New cars often boast a slick touch screen, replacing buttons and dials found in old vehicle models, but do they prove to be a larger distraction than we should have while driving?
Swedish car magazine Vi Bilägare performed a test to measure the level of distraction replaces buttons and dials with screens creates, using selection of 12 vehicles of various makes and models.
The magazine found test drivers took their eyes off the road and were distracted for longer when driving cars with touchscreen-based controls for features such as the stereo and air conditioning.
Clearly labelled buttons and dials proved easier for test drivers to use, allowing them to refocus on the road faster. The worst-performing car (with a screen) needed 1400 metres to perform the same four tasks for which the best-performing car (without a screen) only needed 300 metres.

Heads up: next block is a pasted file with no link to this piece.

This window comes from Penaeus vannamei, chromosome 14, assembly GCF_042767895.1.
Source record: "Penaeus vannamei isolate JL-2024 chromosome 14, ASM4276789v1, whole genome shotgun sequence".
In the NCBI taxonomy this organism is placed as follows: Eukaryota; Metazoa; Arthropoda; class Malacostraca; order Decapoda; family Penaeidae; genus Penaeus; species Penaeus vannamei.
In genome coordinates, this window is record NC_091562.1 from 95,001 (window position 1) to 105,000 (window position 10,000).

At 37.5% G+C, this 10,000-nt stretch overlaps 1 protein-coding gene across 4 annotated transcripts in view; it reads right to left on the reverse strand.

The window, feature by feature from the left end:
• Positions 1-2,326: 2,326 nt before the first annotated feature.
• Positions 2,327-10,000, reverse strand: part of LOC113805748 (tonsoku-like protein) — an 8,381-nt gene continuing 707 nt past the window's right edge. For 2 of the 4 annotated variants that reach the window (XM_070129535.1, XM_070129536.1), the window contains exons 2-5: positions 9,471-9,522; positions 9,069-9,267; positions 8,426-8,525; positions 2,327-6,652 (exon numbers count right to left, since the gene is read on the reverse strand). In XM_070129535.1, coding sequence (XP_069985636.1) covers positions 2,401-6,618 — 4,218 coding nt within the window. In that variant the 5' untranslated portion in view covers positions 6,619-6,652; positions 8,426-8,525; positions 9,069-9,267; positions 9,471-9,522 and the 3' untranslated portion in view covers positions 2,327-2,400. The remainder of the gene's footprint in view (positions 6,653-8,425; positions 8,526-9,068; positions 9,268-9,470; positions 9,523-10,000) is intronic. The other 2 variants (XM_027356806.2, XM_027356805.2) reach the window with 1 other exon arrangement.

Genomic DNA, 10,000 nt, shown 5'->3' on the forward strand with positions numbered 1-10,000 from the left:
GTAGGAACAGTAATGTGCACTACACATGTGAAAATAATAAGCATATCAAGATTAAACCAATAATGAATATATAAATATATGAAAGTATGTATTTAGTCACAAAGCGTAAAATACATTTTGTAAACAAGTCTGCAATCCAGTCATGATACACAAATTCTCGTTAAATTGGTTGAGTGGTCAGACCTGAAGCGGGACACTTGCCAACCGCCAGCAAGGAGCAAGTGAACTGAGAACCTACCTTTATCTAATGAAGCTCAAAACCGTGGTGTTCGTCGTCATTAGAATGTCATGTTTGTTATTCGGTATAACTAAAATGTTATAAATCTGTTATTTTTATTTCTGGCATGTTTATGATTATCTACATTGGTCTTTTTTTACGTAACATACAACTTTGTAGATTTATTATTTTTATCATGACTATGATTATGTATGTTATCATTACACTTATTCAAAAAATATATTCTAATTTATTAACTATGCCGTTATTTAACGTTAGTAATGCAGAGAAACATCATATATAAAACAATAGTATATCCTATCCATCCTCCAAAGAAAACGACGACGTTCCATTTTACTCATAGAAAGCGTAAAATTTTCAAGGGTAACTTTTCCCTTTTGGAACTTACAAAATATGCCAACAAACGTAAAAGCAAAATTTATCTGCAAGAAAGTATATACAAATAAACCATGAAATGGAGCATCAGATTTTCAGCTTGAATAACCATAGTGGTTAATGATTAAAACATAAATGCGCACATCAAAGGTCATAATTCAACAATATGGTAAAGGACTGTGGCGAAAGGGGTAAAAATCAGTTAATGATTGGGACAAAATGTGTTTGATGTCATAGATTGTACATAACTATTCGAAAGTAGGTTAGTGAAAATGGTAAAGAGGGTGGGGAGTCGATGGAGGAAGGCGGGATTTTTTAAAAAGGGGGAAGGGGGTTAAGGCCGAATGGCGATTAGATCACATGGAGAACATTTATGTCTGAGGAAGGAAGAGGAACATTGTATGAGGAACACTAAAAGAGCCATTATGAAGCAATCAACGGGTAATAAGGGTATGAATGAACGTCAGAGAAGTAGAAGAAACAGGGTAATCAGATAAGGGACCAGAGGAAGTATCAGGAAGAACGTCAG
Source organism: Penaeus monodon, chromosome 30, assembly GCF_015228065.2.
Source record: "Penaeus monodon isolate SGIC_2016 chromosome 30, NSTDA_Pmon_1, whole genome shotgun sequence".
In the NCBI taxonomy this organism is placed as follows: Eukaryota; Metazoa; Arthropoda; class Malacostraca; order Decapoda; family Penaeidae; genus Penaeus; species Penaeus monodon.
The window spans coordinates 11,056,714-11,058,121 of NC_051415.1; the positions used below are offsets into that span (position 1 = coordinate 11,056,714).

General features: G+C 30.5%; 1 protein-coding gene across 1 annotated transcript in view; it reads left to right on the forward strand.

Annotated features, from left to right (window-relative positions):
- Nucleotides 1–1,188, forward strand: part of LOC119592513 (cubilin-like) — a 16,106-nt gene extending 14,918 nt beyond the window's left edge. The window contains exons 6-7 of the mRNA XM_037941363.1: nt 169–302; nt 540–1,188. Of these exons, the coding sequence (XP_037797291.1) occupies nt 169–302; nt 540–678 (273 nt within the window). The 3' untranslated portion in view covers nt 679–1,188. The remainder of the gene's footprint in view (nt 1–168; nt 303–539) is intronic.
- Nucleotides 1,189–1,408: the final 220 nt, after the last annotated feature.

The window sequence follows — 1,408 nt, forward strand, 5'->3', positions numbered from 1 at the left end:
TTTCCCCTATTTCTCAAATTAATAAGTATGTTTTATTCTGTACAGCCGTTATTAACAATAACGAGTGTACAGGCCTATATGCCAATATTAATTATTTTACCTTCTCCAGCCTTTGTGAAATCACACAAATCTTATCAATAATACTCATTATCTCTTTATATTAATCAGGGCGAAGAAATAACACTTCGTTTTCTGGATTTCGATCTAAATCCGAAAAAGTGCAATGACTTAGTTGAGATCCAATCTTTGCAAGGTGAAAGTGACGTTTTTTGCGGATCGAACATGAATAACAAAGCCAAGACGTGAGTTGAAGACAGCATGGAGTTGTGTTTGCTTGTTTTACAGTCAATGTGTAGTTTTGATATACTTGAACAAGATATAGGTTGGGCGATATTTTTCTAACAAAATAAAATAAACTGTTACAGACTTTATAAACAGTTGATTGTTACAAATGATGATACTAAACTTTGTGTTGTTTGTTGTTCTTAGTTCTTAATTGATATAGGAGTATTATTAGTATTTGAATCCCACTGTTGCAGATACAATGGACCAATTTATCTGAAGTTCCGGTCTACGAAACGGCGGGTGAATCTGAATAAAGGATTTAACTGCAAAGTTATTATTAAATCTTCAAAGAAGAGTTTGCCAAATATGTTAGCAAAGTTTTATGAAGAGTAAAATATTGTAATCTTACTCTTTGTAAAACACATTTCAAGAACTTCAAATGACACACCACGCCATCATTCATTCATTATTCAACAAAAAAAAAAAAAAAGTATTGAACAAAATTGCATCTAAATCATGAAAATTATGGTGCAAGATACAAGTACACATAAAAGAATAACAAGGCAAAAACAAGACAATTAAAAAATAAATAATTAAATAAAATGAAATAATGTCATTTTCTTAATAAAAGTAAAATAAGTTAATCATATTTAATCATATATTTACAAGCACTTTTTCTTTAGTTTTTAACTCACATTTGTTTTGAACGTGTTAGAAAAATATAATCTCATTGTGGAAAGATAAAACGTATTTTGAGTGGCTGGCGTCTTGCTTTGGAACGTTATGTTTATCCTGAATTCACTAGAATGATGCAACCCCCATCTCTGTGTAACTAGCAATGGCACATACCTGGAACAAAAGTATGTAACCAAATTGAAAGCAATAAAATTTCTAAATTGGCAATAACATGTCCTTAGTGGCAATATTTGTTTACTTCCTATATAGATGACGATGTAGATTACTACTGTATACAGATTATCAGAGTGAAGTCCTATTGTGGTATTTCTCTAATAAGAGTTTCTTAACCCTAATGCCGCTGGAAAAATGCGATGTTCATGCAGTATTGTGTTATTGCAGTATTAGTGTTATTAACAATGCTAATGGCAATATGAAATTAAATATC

“Regardless of how large the screens are, these systems need to be designed to command as little of the driver’s attention as possible. Systems can integrate voice commands, for example, which IIHS research has found to reduce glances away from the road. Voice commands should pick up natural speech, shouldn’t require a lot of steps and shouldn’t require on-screen confirmations,” the Insurance Institute for Highway Safety told Newsweek.
Tests like these indicate the introduction of screen-based cabin controls in vehicles may not be the best for drivers but we continue to see screens new models with this technology.
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